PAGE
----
This week we are looking at the part of the Second Article of the Apostles’ Creed which reads, “He suffered under Pontius Pilate, was crucified, died, and was buried. He descended into hell. On the third day he rose again.” Luther’s corresponding explanation is, “At great cost he has saved and redeemed me, a lost and condemned person. He has freed me from sin, death, and power of the devil – not with silver or gold, but with his holy and precious blood and his innocent suffering and death.”
This part of the Creed describes the work the God/Man accomplished on our behalf for our salvation. And Luther’s explanation gives a succinct summary of what is meant by “salvation”. It is being freed from sin, death, and the power of the devil. So when someone asks you, what have you been saved from? You can answer, from sin, death, and the devil!
And how have we been saved or rescued? A price had to be paid. This cost is much greater than what can be measured in silver and gold. It involved the Incarnate Son of God, Jesus Christ our Lord, suffering and dying on our behalf! That’s what is meant by paying with his blood.
Now there are a number of ways described in Scripture for how Jesus’ death accomplished our deliverance. They give rise to a number of “atonement” theories. Such notions involve Jesus being a substitute, a scapegoat, a ransom satisfaction, a surreptitious victor, among others. But they all involve that fact that Jesus was innocent, and that as God he could exercise decisive power over death and the devil.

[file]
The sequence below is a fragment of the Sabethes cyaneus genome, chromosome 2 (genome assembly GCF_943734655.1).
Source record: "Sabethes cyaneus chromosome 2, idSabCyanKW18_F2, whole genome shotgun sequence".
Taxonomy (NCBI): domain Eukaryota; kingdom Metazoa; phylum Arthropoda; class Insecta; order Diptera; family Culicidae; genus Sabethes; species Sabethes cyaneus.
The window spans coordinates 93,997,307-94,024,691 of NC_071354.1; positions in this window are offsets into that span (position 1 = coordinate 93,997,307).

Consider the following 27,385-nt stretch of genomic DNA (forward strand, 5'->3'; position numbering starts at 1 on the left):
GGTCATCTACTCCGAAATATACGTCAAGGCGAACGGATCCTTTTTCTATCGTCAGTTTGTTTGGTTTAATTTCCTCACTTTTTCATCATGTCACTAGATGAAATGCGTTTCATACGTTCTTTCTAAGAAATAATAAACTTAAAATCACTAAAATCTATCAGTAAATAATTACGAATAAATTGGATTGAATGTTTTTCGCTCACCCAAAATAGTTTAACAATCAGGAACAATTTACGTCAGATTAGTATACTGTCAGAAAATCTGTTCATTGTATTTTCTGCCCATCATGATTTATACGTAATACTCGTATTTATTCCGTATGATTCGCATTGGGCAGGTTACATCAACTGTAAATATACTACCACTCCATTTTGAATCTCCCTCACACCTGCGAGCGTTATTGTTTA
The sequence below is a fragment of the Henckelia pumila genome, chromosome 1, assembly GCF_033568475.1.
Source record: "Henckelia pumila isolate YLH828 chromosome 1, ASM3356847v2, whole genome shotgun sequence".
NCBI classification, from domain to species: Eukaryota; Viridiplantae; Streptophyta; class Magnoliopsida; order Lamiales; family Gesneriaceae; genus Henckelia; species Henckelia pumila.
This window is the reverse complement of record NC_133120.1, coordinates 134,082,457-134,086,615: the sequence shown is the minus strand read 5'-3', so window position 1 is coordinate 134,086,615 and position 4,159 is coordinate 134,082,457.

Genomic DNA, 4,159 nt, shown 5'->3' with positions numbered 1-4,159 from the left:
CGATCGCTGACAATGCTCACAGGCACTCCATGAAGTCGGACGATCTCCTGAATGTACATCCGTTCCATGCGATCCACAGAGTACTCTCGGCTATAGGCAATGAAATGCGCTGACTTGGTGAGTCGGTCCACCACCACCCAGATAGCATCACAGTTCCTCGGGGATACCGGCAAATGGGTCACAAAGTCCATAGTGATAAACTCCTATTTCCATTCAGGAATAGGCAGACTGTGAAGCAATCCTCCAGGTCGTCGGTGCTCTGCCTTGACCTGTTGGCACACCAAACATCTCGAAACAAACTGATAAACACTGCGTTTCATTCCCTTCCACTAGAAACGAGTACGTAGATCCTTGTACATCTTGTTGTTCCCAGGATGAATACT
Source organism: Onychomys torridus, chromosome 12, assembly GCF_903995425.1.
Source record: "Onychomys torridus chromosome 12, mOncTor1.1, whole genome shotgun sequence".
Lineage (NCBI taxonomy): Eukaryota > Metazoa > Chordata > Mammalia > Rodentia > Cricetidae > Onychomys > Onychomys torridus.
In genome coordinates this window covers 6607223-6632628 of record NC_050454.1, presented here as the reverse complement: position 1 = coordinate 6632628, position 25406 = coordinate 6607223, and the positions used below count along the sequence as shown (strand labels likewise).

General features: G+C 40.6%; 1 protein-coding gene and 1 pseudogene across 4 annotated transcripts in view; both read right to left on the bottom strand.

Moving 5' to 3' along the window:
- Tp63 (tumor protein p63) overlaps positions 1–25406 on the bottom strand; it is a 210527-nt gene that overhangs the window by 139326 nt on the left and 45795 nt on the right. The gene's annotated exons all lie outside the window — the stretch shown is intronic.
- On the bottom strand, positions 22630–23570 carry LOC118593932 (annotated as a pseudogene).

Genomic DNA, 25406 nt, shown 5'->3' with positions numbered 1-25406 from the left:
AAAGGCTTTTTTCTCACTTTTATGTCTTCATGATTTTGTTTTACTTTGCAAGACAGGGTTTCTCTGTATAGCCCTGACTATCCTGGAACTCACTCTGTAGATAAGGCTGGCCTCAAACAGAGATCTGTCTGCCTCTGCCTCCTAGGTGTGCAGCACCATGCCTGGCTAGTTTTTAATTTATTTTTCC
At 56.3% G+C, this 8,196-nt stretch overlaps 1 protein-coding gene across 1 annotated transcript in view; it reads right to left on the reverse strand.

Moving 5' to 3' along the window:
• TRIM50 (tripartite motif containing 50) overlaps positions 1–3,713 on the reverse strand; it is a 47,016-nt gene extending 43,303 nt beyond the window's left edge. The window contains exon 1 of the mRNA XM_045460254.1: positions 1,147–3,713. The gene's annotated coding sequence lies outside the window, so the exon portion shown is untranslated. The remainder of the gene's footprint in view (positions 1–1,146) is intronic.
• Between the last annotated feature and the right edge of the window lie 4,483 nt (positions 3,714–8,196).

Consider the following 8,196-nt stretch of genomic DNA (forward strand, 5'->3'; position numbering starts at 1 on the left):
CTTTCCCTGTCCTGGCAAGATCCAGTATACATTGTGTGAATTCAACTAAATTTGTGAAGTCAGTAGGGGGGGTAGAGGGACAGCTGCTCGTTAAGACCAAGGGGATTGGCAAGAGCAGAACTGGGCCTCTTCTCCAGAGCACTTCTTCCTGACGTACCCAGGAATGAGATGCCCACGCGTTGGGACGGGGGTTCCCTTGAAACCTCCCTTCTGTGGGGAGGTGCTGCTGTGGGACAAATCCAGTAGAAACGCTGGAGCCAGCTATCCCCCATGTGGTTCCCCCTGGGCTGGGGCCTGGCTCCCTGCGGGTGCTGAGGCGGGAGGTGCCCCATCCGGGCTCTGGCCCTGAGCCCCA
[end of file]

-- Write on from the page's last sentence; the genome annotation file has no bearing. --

Jesus’ third day resurrection is the ultimate demonstration that he indeed swallows up death and can free us and grant to us at his return a similar resurrection from the grave. This makes his death on the Cross the great victory and the ultimate expression of God’s love for us.
Since You Asked…
Why do we stand during the reading of the Gospel Lesson?
By standing we are giving expression of special respect and adoration. In the Gospel Accounts we meet our Lord Jesus Christ in a special way. In these writings we are presented with Jesus’ Judean and Galilean ministry. We also have a record of the very words of our Lord (his teachings, parables, dialog, etc.). We hear the accounts of Jesus’ death and resurrection, the work of our salvation.
Although the entire Bible is the Word of God, it is in the Gospels that our Lord is most directly presented to us. So you might say that Christ himself is being presented before us in the Gospel Lesson. It is therefore most appropriate that we stand at attention.